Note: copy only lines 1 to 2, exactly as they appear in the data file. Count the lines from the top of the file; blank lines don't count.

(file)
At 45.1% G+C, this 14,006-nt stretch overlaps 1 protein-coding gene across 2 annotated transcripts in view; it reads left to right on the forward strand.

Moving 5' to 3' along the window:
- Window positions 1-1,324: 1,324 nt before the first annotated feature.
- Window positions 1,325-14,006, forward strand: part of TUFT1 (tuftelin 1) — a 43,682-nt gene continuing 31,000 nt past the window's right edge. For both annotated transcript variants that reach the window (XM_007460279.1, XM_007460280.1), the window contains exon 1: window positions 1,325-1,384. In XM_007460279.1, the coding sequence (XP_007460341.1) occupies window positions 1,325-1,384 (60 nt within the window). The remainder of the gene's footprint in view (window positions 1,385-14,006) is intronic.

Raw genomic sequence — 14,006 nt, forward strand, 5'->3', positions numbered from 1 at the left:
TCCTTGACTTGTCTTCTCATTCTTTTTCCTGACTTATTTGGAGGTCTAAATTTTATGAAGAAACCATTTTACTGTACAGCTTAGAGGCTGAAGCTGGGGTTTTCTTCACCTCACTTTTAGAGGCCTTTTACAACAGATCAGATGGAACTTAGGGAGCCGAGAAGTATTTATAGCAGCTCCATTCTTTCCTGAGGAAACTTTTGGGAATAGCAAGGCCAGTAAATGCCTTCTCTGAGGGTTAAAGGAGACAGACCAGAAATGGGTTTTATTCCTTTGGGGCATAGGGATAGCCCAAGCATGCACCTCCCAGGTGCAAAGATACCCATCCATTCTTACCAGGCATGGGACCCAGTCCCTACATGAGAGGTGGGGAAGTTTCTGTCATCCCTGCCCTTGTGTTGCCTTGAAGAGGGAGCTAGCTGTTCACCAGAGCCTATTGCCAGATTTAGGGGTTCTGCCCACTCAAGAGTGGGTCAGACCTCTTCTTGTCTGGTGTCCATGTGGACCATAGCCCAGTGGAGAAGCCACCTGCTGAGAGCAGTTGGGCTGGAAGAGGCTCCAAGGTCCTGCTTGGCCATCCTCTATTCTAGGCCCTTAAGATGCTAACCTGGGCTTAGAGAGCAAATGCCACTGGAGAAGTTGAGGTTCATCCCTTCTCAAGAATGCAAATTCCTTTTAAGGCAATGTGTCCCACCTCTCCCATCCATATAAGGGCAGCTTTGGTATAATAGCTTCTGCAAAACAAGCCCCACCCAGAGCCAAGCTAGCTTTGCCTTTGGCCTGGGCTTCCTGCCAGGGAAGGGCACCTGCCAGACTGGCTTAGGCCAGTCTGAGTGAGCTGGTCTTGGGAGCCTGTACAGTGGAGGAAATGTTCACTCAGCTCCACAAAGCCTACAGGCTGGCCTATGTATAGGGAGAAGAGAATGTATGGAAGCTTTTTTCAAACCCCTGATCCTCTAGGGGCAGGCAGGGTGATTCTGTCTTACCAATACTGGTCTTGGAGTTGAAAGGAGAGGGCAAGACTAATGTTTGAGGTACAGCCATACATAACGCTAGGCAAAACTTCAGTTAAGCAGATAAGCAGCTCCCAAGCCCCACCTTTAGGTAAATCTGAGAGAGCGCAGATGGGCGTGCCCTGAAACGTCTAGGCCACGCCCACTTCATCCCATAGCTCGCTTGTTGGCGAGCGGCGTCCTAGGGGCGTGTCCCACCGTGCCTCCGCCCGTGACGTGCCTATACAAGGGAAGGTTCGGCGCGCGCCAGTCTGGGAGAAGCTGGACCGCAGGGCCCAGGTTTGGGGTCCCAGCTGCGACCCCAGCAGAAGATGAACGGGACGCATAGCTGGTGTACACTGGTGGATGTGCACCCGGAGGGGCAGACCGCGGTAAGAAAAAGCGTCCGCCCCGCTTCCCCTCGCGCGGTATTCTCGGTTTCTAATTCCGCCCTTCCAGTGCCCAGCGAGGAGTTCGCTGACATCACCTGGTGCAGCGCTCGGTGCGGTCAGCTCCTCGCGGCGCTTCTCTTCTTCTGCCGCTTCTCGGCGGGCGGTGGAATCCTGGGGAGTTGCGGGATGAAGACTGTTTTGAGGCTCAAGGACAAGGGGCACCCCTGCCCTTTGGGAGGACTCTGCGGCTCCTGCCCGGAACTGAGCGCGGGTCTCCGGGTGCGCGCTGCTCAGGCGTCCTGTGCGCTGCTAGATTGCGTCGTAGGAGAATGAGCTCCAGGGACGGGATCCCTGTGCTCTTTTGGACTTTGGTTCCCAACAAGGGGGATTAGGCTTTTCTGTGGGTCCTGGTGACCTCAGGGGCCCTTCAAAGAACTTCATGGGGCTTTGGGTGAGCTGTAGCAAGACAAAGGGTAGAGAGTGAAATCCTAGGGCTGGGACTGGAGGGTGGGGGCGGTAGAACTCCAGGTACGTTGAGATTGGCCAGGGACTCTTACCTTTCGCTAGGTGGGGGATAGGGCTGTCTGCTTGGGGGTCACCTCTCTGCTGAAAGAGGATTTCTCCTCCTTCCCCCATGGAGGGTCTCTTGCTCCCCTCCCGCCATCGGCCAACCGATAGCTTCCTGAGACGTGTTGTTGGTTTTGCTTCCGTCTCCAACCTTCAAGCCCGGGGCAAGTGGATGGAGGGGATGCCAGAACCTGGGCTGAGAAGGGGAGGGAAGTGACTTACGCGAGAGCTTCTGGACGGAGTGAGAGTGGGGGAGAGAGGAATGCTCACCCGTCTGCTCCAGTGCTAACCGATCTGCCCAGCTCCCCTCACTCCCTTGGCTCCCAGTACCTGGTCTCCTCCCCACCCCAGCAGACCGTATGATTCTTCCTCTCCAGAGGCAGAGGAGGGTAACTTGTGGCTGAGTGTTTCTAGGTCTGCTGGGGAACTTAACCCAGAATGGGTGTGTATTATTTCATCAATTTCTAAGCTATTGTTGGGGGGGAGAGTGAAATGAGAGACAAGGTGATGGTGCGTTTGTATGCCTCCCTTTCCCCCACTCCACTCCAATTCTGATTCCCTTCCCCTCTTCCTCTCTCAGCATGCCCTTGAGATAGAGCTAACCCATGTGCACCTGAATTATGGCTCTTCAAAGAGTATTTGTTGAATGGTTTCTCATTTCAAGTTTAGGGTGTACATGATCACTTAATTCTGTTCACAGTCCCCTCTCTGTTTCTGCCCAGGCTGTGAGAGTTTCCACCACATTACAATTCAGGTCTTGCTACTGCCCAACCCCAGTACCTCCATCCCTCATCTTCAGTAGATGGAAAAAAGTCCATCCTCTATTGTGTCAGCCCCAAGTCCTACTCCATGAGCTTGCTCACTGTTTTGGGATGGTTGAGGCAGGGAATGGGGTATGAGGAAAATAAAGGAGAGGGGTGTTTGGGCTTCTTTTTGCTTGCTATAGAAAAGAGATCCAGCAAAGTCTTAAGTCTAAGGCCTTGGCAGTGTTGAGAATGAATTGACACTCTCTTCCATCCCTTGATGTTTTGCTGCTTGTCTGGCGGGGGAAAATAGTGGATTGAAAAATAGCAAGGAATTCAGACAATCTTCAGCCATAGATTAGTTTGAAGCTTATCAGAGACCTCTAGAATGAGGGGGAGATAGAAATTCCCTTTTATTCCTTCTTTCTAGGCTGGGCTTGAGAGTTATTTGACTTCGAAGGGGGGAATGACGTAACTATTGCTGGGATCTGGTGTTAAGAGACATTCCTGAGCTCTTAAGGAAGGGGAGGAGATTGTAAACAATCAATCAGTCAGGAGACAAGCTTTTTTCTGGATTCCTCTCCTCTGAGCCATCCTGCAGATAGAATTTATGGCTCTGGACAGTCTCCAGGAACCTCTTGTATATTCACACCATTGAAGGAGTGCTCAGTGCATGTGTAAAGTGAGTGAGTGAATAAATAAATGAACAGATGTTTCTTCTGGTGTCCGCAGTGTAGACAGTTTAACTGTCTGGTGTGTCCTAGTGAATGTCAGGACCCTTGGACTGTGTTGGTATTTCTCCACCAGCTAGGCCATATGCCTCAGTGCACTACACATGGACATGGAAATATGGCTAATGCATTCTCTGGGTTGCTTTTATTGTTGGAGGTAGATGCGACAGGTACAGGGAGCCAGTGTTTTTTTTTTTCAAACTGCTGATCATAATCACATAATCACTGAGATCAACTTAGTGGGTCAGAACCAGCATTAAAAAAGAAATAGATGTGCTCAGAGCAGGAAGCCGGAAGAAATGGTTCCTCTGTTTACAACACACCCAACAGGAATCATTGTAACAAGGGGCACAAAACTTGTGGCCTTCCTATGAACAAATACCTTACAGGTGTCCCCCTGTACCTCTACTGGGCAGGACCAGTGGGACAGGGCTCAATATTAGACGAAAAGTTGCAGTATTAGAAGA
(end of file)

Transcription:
At 45.1% G+C, this 14,006-nt stretch overlaps 1 protein-coding gene across 2 annotated transcripts in view; it reads left to right on the forward strand.

Moving 5' to 3' along the window: